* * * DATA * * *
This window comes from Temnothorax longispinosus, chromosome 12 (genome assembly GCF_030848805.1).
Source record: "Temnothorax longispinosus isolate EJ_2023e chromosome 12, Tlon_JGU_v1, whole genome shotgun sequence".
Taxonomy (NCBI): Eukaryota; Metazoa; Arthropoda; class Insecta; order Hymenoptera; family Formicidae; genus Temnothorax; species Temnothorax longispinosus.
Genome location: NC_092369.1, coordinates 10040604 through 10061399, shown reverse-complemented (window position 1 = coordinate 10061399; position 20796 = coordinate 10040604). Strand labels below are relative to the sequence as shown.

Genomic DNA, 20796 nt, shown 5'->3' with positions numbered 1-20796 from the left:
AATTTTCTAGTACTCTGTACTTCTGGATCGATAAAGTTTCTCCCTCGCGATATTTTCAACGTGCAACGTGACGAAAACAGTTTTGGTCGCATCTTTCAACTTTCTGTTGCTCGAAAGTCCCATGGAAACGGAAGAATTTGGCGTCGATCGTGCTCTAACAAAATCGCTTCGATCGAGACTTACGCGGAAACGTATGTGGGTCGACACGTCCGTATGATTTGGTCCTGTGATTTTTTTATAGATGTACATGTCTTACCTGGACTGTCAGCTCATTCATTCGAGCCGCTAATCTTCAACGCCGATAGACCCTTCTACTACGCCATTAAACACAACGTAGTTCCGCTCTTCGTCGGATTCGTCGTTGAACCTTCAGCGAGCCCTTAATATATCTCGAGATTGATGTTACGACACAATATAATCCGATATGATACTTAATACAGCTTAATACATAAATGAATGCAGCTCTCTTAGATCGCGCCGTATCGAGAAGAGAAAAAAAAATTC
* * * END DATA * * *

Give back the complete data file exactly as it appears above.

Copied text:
This window comes from Temnothorax longispinosus, chromosome 12 (genome assembly GCF_030848805.1).
Source record: "Temnothorax longispinosus isolate EJ_2023e chromosome 12, Tlon_JGU_v1, whole genome shotgun sequence".
Taxonomy (NCBI): Eukaryota; Metazoa; Arthropoda; class Insecta; order Hymenoptera; family Formicidae; genus Temnothorax; species Temnothorax longispinosus.
Genome location: NC_092369.1, coordinates 10040604 through 10061399, shown reverse-complemented (window position 1 = coordinate 10061399; position 20796 = coordinate 10040604). Strand labels below are relative to the sequence as shown.

Genomic DNA, 20796 nt, shown 5'->3' with positions numbered 1-20796 from the left:
AATTTTCTAGTACTCTGTACTTCTGGATCGATAAAGTTTCTCCCTCGCGATATTTTCAACGTGCAACGTGACGAAAACAGTTTTGGTCGCATCTTTCAACTTTCTGTTGCTCGAAAGTCCCATGGAAACGGAAGAATTTGGCGTCGATCGTGCTCTAACAAAATCGCTTCGATCGAGACTTACGCGGAAACGTATGTGGGTCGACACGTCCGTATGATTTGGTCCTGTGATTTTTTTATAGATGTACATGTCTTACCTGGACTGTCAGCTCATTCATTCGAGCCGCTAATCTTCAACGCCGATAGACCCTTCTACTACGCCATTAAACACAACGTAGTTCCGCTCTTCGTCGGATTCGTCGTTGAACCTTCAGCGAGCCCTTAATATATCTCGAGATTGATGTTACGACACAATATAATCCGATATGATACTTAATACAGCTTAATACATAAATGAATGCAGCTCTCTTAGATCGCGCCGTATCGAGAAGAGAAAAAAAAATTC